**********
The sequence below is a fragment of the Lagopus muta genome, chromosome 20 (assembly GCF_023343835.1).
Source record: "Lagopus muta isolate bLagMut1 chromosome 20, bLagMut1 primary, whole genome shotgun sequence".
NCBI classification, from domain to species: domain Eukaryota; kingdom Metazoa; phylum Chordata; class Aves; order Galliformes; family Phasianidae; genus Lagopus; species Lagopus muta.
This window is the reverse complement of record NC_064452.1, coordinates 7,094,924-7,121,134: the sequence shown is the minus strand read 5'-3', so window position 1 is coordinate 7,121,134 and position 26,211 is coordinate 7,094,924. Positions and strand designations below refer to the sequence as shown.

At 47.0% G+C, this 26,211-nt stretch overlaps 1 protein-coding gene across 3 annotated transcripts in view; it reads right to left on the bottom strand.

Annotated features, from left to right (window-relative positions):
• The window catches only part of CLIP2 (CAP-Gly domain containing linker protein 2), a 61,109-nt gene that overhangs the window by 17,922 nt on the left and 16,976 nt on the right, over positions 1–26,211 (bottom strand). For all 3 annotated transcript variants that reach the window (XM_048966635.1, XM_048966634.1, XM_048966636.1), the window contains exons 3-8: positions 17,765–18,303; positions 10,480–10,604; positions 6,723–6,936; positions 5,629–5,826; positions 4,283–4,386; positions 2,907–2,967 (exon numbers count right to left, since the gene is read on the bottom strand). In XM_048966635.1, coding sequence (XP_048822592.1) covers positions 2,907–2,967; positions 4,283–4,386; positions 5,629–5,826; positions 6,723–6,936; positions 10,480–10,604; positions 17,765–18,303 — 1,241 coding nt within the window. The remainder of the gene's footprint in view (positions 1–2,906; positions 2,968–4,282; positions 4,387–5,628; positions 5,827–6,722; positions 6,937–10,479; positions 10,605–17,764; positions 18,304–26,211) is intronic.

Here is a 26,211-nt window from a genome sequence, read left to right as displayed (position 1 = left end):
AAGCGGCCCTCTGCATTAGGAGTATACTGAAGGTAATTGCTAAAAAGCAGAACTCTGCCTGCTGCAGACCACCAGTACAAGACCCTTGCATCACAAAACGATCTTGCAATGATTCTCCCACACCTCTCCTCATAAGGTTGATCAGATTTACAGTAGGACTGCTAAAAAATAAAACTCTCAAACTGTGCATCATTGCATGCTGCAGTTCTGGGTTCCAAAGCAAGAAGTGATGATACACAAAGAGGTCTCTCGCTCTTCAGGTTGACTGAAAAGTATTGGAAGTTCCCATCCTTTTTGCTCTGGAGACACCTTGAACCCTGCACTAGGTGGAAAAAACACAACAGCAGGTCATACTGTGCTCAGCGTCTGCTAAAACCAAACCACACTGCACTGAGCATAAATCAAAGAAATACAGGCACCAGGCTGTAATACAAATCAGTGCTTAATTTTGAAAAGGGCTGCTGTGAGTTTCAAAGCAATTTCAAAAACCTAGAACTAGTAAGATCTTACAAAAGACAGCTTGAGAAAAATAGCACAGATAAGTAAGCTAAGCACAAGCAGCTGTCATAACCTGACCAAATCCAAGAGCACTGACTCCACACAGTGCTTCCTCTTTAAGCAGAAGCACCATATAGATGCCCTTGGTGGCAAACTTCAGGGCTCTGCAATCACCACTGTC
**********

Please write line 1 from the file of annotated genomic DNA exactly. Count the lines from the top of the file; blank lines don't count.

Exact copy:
The sequence below is a fragment of the Lagopus muta genome, chromosome 20 (assembly GCF_023343835.1).